“Surely there is something else I can give, something else I can do for the gold?” begged the widow.

The old woman looked on her kindly and said,  “There are two thing that I have to tell you that that may help you decide.  The first is that by the laws of my world I cannot take your boy until three days have passed.  Then I will return with the gold and you shall keep that and I shall take the boy back to my world with me.”

“That is but one,” said the widow, “tell me the other.”

“The second condition is this.  If you can guess my name you win twofold;  you keep both the gold and and your baby son.”

Having said that the old woman scooped all of the gold into her bag and walked out the door saying, “I will return in three days for your answer,” and was gone.The widow without her cow and her rent money feared being turned out of her house and spent the night fretting and worrying, not sleeping  wink.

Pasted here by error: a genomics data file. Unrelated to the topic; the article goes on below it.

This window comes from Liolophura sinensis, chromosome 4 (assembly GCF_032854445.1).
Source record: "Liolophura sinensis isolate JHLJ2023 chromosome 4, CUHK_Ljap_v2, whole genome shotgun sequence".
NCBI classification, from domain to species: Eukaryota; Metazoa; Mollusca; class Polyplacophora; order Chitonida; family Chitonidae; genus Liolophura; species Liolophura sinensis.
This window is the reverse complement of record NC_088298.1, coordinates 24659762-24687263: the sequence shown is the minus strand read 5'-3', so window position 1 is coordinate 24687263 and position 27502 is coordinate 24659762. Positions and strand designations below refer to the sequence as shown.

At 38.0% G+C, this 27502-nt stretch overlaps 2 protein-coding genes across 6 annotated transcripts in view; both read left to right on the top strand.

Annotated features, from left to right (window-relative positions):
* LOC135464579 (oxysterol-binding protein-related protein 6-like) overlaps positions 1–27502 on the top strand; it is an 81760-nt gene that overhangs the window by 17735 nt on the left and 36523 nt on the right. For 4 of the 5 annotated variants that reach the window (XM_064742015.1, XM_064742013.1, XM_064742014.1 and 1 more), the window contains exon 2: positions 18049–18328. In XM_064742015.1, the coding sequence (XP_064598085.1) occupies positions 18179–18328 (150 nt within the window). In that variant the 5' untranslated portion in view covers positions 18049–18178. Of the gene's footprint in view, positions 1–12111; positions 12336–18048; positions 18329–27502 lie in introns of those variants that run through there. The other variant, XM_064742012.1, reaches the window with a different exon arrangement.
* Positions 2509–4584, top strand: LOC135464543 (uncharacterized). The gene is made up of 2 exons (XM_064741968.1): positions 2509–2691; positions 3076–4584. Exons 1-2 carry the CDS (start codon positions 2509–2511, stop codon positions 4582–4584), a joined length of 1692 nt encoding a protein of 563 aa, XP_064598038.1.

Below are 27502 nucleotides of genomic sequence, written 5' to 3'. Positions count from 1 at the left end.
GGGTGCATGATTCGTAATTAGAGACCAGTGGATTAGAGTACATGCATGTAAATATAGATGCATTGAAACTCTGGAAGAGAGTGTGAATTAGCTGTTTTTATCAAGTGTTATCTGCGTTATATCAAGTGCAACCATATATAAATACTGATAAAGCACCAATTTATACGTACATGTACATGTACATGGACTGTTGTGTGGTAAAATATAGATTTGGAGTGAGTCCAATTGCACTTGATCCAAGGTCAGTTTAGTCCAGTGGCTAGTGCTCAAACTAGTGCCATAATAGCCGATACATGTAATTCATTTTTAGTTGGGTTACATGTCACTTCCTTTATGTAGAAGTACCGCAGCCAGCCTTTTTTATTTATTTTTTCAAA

Silly Doot

After a restless night the widow decided she would visit her relatives who lived several miles away in another village to see if they could help.  She asked her neighbor to look after her son while she made the journey on foot to see them. Although they were glad to see her and sorry about the loss of her rent and cow they were so poor they could offer no more than emotional support which the widow needed and understood.  Feeling low in spirits she trudged home passing through a wood along the way. In the middle of the wood was a small grassy glade situated just a little way off the path. As the she came near the glade to her surprise she heard someone singing.